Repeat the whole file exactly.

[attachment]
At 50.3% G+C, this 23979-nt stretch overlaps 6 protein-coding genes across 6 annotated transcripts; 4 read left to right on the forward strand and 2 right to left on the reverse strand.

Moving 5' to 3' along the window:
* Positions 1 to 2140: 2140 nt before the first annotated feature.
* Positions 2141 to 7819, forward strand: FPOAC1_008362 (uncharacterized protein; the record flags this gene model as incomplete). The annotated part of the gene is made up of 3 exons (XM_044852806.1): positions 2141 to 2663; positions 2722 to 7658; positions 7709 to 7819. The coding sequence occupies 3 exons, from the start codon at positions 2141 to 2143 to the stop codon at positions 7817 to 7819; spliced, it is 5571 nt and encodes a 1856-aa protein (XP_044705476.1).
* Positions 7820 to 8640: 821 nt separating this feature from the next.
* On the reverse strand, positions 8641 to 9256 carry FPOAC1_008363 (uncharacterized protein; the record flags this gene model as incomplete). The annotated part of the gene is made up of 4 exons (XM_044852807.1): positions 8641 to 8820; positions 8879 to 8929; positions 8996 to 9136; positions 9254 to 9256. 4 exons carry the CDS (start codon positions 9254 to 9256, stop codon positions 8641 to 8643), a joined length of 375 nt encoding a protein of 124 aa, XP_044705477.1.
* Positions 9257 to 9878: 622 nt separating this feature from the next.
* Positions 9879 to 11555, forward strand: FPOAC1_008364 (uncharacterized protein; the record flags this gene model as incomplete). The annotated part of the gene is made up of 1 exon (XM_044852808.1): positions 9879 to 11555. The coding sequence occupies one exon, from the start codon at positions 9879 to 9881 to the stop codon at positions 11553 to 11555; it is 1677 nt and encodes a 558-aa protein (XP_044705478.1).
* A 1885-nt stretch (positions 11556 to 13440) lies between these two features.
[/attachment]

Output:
At 50.3% G+C, this 23979-nt stretch overlaps 6 protein-coding genes across 6 annotated transcripts; 4 read left to right on the forward strand and 2 right to left on the reverse strand.

Moving 5' to 3' along the window:
* Positions 1 to 2140: 2140 nt before the first annotated feature.
* Positions 2141 to 7819, forward strand: FPOAC1_008362 (uncharacterized protein; the record flags this gene model as incomplete). The annotated part of the gene is made up of 3 exons (XM_044852806.1): positions 2141 to 2663; positions 2722 to 7658; positions 7709 to 7819. The coding sequence occupies 3 exons, from the start codon at positions 2141 to 2143 to the stop codon at positions 7817 to 7819; spliced, it is 5571 nt and encodes a 1856-aa protein (XP_044705476.1).
* Positions 7820 to 8640: 821 nt separating this feature from the next.
* On the reverse strand, positions 8641 to 9256 carry FPOAC1_008363 (uncharacterized protein; the record flags this gene model as incomplete). The annotated part of the gene is made up of 4 exons (XM_044852807.1): positions 8641 to 8820; positions 8879 to 8929; positions 8996 to 9136; positions 9254 to 9256. 4 exons carry the CDS (start codon positions 9254 to 9256, stop codon positions 8641 to 8643), a joined length of 375 nt encoding a protein of 124 aa, XP_044705477.1.
* Positions 9257 to 9878: 622 nt separating this feature from the next.
* Positions 9879 to 11555, forward strand: FPOAC1_008364 (uncharacterized protein; the record flags this gene model as incomplete). The annotated part of the gene is made up of 1 exon (XM_044852808.1): positions 9879 to 11555. The coding sequence occupies one exon, from the start codon at positions 9879 to 9881 to the stop codon at positions 11553 to 11555; it is 1677 nt and encodes a 558-aa protein (XP_044705478.1).
* A 1885-nt stretch (positions 11556 to 13440) lies between these two features.